Brain research bulletin

Repeated cocaine treatments induce distinct locomotor effects in crayfish.

PMID 22173062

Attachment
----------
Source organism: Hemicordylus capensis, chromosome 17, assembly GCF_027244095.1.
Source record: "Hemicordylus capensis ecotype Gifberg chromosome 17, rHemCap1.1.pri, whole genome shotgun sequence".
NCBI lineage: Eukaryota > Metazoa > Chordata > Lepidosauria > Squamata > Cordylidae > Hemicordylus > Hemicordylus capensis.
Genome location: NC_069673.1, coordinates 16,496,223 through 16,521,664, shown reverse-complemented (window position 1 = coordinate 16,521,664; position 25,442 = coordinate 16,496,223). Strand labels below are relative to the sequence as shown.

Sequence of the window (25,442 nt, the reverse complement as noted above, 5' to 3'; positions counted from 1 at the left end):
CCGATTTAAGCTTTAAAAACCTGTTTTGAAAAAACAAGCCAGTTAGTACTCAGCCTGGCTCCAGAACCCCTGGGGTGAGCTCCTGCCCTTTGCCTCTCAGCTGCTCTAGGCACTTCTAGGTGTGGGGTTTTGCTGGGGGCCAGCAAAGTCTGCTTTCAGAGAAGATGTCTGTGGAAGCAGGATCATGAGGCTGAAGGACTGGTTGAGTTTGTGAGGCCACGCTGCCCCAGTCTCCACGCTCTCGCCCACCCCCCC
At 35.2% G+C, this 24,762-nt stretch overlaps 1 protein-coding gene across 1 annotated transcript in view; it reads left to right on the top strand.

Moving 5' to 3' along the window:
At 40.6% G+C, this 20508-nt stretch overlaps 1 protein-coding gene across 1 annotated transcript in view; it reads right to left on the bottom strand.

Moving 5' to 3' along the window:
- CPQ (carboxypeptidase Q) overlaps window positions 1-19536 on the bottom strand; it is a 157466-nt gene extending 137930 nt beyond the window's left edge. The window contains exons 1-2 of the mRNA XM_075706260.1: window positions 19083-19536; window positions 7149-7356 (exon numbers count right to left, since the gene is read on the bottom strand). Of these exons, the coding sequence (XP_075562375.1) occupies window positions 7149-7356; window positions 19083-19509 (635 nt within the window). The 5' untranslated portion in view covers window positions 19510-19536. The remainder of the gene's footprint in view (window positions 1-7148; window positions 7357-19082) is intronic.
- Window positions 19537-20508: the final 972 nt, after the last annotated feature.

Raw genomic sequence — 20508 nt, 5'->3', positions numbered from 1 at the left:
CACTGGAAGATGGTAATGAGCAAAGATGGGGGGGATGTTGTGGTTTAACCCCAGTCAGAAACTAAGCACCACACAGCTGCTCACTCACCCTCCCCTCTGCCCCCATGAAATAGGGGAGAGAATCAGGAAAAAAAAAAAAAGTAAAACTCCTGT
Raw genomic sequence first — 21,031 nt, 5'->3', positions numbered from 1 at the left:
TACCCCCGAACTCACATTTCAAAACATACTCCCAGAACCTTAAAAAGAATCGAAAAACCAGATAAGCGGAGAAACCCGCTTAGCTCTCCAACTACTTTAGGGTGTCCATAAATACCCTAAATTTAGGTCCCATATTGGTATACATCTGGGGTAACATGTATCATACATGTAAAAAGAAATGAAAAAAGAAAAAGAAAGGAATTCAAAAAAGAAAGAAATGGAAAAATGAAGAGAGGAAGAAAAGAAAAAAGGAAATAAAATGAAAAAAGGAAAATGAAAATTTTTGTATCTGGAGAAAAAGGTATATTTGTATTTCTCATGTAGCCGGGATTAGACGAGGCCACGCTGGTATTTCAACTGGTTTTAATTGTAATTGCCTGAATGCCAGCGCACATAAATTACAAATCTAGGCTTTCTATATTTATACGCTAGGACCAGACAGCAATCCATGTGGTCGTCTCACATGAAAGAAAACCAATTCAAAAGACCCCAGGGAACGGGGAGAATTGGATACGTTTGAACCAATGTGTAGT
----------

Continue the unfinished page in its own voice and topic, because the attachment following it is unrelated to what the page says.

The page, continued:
A repeated injection of cocaine regime is known to induce complex locomotion alterations in both vertebrate and invertebrate models of drug addiction. However, the specific effect of cocaine on behaviorally distinct locomotion and non locomotion parameters is not well known. The present experiments determined whether cocaine has distinct effect on multifarious locomotor activity of crayfish (Orconectes rusticus). Following repeated injections of 2.5 μg/g or 10.0 μg/g dose of cocaine for three days, videotaped recordings of locomotion were analyzed to determine whether repeated injections of cocaine produced distinct effect on multifarious locomotor activity of crayfish. Cocaine decreased immobility in day 1 when compared with saline. Thereafter, cocaine increased immobility in days 2 and 3. Repeated injections of cocaine increased distance traveled, average speed, mobility and decreased lingering episodes. These findings indicate that cocaine has distinct action on movement and non-movement behavioral activities, suggesting that locomotion as a unitary phenomenon comprised of assemblage of multifarious components, which can be manipulated and separated by cocaine in crayfish.